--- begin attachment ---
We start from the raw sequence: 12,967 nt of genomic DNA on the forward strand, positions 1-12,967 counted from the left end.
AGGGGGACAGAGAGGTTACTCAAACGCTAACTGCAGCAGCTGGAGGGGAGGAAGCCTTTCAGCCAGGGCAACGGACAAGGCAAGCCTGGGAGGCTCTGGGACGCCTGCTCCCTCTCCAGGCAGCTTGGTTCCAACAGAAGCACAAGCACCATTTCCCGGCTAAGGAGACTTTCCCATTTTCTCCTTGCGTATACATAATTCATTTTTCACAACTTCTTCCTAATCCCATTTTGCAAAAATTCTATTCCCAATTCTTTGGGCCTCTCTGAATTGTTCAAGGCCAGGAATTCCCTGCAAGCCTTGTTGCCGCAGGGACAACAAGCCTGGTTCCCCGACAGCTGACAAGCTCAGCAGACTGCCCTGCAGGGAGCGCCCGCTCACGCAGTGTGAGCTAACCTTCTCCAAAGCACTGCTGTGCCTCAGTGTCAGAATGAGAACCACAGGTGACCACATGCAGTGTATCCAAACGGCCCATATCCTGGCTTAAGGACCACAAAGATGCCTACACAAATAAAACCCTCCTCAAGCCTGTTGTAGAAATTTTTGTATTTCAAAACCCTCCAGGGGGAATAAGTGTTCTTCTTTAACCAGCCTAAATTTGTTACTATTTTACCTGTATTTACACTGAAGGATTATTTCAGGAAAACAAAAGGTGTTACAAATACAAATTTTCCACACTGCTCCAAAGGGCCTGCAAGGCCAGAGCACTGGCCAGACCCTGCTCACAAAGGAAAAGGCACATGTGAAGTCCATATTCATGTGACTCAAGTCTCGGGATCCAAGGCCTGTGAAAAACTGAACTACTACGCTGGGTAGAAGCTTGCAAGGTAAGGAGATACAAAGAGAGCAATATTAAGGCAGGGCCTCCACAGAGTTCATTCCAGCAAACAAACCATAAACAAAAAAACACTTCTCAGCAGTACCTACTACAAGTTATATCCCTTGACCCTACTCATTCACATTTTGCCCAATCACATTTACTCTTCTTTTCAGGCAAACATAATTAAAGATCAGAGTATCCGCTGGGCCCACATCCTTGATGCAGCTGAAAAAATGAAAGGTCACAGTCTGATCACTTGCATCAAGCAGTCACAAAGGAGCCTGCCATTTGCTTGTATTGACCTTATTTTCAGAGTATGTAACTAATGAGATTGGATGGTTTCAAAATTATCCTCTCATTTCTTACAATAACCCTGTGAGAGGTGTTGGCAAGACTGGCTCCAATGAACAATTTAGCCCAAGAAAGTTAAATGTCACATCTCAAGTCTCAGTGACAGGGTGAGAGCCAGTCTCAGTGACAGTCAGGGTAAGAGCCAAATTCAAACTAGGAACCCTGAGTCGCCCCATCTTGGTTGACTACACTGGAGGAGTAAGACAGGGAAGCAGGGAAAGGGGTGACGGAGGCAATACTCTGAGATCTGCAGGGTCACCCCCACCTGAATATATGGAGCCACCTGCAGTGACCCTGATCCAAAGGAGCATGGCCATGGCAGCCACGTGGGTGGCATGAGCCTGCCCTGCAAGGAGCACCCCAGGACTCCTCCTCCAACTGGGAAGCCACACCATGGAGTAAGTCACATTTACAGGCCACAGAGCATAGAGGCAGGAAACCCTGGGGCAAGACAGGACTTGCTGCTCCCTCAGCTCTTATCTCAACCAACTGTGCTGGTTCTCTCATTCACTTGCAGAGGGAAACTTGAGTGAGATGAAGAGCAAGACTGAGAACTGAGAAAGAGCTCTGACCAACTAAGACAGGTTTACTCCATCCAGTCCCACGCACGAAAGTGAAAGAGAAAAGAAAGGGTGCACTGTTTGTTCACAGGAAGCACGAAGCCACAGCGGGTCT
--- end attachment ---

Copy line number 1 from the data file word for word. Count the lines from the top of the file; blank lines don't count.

We start from the raw sequence: 12,967 nt of genomic DNA on the forward strand, positions 1-12,967 counted from the left end.